Noah Thompson’s review published on Letterboxd:
"I've seen things you people wouldn't believe. Attack ships on fire off the shoulder of Orion. I watched C-beams glitter in the dark near the Tannhauser gate. All those moments will be lost in time. Like tears in rain. Time to die." - Batty
So, I had to pick a film to review for my English class, and since Blade Runner 2049 is coming out next weekend, I thought now was a better time than ever to re-visit the 1982 original. Although I'm not as big on Blade Runner as most filmgoers are, I can't deny the overall quality that's present.
The film is fucking gorgeous. Okay, maybe gorgeous isn't the word. It's extremely gloomy, coated in black with only minuscule amounts of blue to contrast. The small amounts of neon is also welcome. You can't go wrong with neon. It's a great film to look at and pay attention to the smaller details.
There's a reason I made my quote be from Batty, played by Rutger Hauer. His performance is so goddamn good. He's easily one of the most "human" characters in the film, even though he's of course one of the Replicants.
But, that's a point that's brought up in Blade Runner. What is it that makes you human? If your memories are "implants", but you act and truly believe that they are memories, does that make them any less than memories?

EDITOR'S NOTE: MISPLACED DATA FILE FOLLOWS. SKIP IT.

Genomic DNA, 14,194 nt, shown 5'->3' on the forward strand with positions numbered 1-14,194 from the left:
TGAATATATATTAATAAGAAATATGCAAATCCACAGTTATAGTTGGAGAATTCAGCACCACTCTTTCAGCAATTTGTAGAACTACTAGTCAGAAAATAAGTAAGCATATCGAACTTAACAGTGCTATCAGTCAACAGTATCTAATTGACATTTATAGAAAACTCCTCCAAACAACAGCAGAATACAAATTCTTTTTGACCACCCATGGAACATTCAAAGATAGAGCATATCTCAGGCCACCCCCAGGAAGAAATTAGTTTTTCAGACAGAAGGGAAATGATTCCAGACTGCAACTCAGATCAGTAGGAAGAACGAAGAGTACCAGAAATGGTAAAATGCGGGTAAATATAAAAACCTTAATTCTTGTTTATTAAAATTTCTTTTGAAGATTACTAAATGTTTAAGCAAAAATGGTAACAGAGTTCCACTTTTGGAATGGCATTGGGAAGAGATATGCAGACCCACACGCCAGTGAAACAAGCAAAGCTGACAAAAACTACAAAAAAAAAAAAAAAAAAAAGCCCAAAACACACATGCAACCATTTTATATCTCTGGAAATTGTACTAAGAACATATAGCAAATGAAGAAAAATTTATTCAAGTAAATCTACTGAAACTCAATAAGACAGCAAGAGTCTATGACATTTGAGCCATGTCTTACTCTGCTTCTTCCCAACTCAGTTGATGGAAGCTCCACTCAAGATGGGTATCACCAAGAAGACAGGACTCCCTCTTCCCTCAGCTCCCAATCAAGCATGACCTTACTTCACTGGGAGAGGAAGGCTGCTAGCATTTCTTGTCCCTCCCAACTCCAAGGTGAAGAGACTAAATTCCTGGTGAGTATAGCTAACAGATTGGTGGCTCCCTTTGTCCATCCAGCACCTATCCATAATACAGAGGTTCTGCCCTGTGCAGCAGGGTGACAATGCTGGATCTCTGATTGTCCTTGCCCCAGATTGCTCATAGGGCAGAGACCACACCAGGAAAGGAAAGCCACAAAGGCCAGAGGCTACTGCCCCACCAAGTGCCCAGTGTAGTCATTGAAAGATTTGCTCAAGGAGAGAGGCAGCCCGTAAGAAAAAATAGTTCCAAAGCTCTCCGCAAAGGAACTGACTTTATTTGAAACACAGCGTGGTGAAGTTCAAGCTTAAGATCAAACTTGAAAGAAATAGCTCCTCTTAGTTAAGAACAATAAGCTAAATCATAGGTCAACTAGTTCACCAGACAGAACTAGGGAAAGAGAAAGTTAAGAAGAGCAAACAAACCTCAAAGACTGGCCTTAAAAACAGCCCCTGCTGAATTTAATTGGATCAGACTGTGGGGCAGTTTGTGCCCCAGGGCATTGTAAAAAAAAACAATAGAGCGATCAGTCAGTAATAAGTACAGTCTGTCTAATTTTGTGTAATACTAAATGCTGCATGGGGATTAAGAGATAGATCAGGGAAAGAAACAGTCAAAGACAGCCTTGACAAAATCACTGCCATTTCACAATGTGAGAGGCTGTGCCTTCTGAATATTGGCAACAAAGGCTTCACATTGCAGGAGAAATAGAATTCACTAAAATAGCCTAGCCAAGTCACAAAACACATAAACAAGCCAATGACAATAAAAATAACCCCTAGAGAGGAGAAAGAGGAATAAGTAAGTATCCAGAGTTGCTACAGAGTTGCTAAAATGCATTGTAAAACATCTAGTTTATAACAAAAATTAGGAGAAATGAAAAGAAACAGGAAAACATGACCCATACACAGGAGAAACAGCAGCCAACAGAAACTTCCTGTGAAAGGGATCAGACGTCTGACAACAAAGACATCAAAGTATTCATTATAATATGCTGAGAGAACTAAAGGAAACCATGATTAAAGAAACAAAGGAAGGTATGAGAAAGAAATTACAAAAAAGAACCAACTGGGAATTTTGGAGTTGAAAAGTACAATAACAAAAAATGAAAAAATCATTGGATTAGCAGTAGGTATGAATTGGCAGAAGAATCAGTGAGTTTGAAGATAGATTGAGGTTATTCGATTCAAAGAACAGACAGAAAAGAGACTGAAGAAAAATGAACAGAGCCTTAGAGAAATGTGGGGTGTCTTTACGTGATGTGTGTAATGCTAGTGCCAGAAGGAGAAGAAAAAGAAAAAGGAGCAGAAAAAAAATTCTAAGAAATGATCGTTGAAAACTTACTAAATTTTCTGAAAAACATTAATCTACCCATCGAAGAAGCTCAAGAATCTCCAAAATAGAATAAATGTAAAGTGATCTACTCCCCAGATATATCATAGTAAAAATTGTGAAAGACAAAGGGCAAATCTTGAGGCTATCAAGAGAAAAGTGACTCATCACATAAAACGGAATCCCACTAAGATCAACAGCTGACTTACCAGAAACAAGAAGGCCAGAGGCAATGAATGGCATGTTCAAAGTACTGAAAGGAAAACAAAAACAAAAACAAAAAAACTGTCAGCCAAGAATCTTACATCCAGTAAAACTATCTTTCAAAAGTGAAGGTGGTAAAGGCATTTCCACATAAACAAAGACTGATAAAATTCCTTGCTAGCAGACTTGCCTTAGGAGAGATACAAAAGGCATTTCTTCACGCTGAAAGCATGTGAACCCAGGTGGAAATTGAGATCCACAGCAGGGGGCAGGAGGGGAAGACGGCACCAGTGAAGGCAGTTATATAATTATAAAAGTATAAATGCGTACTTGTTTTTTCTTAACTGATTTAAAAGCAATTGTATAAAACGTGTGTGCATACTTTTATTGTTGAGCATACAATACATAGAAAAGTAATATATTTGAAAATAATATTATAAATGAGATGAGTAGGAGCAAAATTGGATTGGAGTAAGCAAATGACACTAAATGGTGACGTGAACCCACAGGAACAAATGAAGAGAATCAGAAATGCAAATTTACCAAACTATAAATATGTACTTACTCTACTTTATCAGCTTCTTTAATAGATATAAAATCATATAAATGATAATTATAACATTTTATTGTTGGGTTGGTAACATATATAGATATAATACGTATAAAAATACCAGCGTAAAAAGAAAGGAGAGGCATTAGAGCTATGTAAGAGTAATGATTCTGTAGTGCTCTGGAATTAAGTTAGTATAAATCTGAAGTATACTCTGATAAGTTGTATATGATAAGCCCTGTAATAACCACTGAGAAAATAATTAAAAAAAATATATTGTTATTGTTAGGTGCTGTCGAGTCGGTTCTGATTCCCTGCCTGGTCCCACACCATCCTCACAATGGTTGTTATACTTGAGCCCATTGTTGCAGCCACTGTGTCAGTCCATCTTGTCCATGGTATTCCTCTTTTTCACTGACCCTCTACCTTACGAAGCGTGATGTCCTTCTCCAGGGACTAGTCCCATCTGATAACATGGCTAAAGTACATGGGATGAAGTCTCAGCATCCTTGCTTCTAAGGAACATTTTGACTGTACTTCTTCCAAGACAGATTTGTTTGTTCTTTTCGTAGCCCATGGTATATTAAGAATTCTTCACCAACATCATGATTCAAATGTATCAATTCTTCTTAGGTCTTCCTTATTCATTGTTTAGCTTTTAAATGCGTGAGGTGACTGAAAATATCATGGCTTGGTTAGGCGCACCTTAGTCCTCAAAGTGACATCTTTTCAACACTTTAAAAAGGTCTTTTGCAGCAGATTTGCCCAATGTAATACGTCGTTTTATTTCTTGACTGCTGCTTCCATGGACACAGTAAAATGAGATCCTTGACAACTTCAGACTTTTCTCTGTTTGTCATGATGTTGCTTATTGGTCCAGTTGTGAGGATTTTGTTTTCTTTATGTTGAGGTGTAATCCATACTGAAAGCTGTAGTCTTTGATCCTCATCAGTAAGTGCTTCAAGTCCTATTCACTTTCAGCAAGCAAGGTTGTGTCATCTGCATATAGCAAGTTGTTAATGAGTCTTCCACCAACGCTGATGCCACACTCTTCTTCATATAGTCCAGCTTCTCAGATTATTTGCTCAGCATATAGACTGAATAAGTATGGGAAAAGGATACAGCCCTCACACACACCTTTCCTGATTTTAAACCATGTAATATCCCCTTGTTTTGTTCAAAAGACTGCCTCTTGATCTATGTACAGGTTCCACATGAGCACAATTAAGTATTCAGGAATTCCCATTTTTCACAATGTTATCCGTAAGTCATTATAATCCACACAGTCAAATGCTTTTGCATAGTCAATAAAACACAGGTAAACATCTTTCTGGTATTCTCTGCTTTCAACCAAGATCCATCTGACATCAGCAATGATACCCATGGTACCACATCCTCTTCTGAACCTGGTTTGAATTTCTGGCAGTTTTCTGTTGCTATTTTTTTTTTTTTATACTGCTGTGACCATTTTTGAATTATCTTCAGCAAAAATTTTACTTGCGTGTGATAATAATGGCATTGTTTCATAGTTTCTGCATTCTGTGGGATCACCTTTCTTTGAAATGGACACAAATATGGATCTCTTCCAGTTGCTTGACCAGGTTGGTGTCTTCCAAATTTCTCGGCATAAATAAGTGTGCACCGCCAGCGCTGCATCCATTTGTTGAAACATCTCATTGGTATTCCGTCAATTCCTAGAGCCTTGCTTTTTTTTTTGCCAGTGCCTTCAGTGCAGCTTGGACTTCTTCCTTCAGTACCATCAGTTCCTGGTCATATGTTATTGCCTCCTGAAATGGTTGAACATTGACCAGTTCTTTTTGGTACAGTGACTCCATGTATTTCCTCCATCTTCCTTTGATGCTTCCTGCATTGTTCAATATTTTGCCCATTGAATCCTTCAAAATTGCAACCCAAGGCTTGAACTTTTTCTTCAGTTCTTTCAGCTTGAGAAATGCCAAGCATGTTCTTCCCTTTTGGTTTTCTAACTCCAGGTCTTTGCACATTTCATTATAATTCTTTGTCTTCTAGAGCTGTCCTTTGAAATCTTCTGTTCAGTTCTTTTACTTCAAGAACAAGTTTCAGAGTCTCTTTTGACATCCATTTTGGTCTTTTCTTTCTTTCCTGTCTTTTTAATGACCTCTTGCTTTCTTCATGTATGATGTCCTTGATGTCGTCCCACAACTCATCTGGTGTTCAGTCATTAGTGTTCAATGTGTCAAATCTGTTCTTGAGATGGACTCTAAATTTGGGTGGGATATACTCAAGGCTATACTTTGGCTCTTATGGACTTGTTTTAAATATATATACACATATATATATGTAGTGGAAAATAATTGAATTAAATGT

Also, on my take on whether or not Deckard is a Replicant, I think that he is. There's enough evidence for it. However, I don't think him being a Replicant or not really matters to the plot. Either or doesn't fully affect what the film is trying to say.
I don't exactly dislike things in Blade Runner. But, I think there is one scene and concept that needs to be brought up. The "romance" between Deckard and Rachael. I'm sorry, I don't buy it. It's not set up well at all. The scene in specific when it's set up is very hard to watch and honestly feels a little "rapey". That may not be the best word, but it's the word that comes to mind for me.
Regardless, when it comes to aesthetic and thematic appeal, Blade Runner fulfills. It's very unique and still holds up well after 35 years. As much of a noir film as it is a sci-fi affair. I'm not infatuated by Blade Runner, but it's absolutely at the very least a solid film and an intriguing experience.
I can't wait for Blade Runner 2049. Denis is gonna blow us away.
(Also, when my review for my English class is done, I'll post it here. It'll be a little more in-depth than this.)